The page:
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Taryn Simon, Final Photos, 2015, server, website, photographs and text from former residents of Fukushima Exclusion Zone, installation view

Taryn Simon, Final Photos, 2015, server, website, photographs and text from former residents of Fukushima Exclusion Zone, installation view

The non-Japanese artists’ works in the show tend to favour more familiar internationalist artistic strategies. Eva and Franco Mattes photographed banal or decorative domestic textures found inside the evacuated homes, then digitized them into wallpaper patterns and placed them online for copyright-free use. Taryn Simon assembled an online database of Fukushima residents’ last photos taken before they had to evacuate; Trevor Paglen produced a cube smelted from glass found within the exclusion zone combined with Trinitite, the element formed by initial nuclear bomb tests in New Mexico.

‘Don’t Follow the Wind’ offers an unwieldy quantity of curatorial dissection, political enquiry and socio-strategic manoeuvres. To my mind, its density of perspectives grappling with the TEPCO incident and its impact on Japan’s infrastructure recalls the feeling of being in the country during the first three months after the Great East Japan earthquake and tsunami – a period of incessant reporting and analysis of how difficult it was to assess the devastation wrought across the Tohoku region. This exhibition refuses to forget the chaos and confusion that ensued, which is slowly being either forgotten or rewritten. I can recall any number of exhibitions intent on grappling with global ethical quandaries in the guise of agitprop gestures and site-specific collaborations. But ‘Don’t Follow the Wind’ seems cognisant of the pitfalls of globalist grandstanding in the name of politicized art, and has chosen to frame two Japan-centric concerns: how to deal with the Fukushima incident and how to make art in its wake. I think, for the Japanese artists, this impels a compressed response that folds the two questions into a kind of self interrogation. The non-Japanese artists provide a range of meta-commentaries – aware of their distance from issues of being part of Japan’s post-atomic psyche, yet intent on connecting such narratives to international streams of interrogation. Accordingly, all the works shift between global anti-nuclear stances and Fukushima-specific considerations, grounded in experiences within the exclusion zone and wishing to transmute their effect into art.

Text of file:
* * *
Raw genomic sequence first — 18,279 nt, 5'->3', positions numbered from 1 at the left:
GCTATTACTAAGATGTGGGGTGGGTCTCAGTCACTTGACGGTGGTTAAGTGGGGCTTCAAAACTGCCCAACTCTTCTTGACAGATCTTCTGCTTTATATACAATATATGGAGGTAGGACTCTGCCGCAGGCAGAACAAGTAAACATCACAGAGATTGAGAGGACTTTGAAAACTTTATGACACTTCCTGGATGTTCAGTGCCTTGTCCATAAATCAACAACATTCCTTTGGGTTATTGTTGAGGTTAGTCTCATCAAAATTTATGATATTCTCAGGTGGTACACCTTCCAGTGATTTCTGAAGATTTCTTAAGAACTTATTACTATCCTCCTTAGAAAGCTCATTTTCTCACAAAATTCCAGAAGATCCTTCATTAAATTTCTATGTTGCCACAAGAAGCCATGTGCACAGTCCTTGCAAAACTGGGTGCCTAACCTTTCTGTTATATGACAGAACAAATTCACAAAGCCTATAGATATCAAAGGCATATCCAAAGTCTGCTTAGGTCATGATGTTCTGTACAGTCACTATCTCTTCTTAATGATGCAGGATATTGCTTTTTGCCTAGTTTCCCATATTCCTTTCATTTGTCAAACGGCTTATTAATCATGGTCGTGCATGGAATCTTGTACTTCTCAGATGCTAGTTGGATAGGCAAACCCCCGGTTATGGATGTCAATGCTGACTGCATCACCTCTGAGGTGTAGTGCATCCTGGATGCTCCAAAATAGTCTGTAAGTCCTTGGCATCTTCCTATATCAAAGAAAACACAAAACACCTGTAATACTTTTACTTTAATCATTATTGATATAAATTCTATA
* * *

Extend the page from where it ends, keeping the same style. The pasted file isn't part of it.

Philip Brophy is a writer based in Melbourne, Australia.

Issue 175

First published in Issue 175

Nov - Dec 2015